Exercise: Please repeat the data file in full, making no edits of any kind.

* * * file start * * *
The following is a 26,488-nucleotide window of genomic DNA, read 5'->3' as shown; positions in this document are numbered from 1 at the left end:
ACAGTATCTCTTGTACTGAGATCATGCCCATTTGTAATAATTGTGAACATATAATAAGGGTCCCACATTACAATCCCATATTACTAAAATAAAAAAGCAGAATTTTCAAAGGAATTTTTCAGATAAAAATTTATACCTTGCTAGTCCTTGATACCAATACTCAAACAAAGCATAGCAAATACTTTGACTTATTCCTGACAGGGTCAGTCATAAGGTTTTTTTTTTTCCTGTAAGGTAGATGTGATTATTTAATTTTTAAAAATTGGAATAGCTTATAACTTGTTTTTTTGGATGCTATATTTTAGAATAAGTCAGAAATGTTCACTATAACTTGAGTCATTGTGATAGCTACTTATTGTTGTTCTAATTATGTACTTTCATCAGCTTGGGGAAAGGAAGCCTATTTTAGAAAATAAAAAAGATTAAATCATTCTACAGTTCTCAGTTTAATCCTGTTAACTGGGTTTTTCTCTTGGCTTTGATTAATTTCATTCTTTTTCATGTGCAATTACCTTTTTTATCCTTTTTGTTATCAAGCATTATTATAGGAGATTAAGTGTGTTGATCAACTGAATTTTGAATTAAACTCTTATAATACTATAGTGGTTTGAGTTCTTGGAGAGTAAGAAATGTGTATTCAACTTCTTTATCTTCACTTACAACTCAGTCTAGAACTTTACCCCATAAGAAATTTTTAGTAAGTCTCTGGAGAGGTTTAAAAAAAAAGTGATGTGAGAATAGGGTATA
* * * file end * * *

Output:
The following is a 26,488-nucleotide window of genomic DNA, read 5'->3' as shown; positions in this document are numbered from 1 at the left end:
ACAGTATCTCTTGTACTGAGATCATGCCCATTTGTAATAATTGTGAACATATAATAAGGGTCCCACATTACAATCCCATATTACTAAAATAAAAAAGCAGAATTTTCAAAGGAATTTTTCAGATAAAAATTTATACCTTGCTAGTCCTTGATACCAATACTCAAACAAAGCATAGCAAATACTTTGACTTATTCCTGACAGGGTCAGTCATAAGGTTTTTTTTTTTCCTGTAAGGTAGATGTGATTATTTAATTTTTAAAAATTGGAATAGCTTATAACTTGTTTTTTTGGATGCTATATTTTAGAATAAGTCAGAAATGTTCACTATAACTTGAGTCATTGTGATAGCTACTTATTGTTGTTCTAATTATGTACTTTCATCAGCTTGGGGAAAGGAAGCCTATTTTAGAAAATAAAAAAGATTAAATCATTCTACAGTTCTCAGTTTAATCCTGTTAACTGGGTTTTTCTCTTGGCTTTGATTAATTTCATTCTTTTTCATGTGCAATTACCTTTTTTATCCTTTTTGTTATCAAGCATTATTATAGGAGATTAAGTGTGTTGATCAACTGAATTTTGAATTAAACTCTTATAATACTATAGTGGTTTGAGTTCTTGGAGAGTAAGAAATGTGTATTCAACTTCTTTATCTTCACTTACAACTCAGTCTAGAACTTTACCCCATAAGAAATTTTTAGTAAGTCTCTGGAGAGGTTTAAAAAAAAAGTGATGTGAGAATAGGGTATA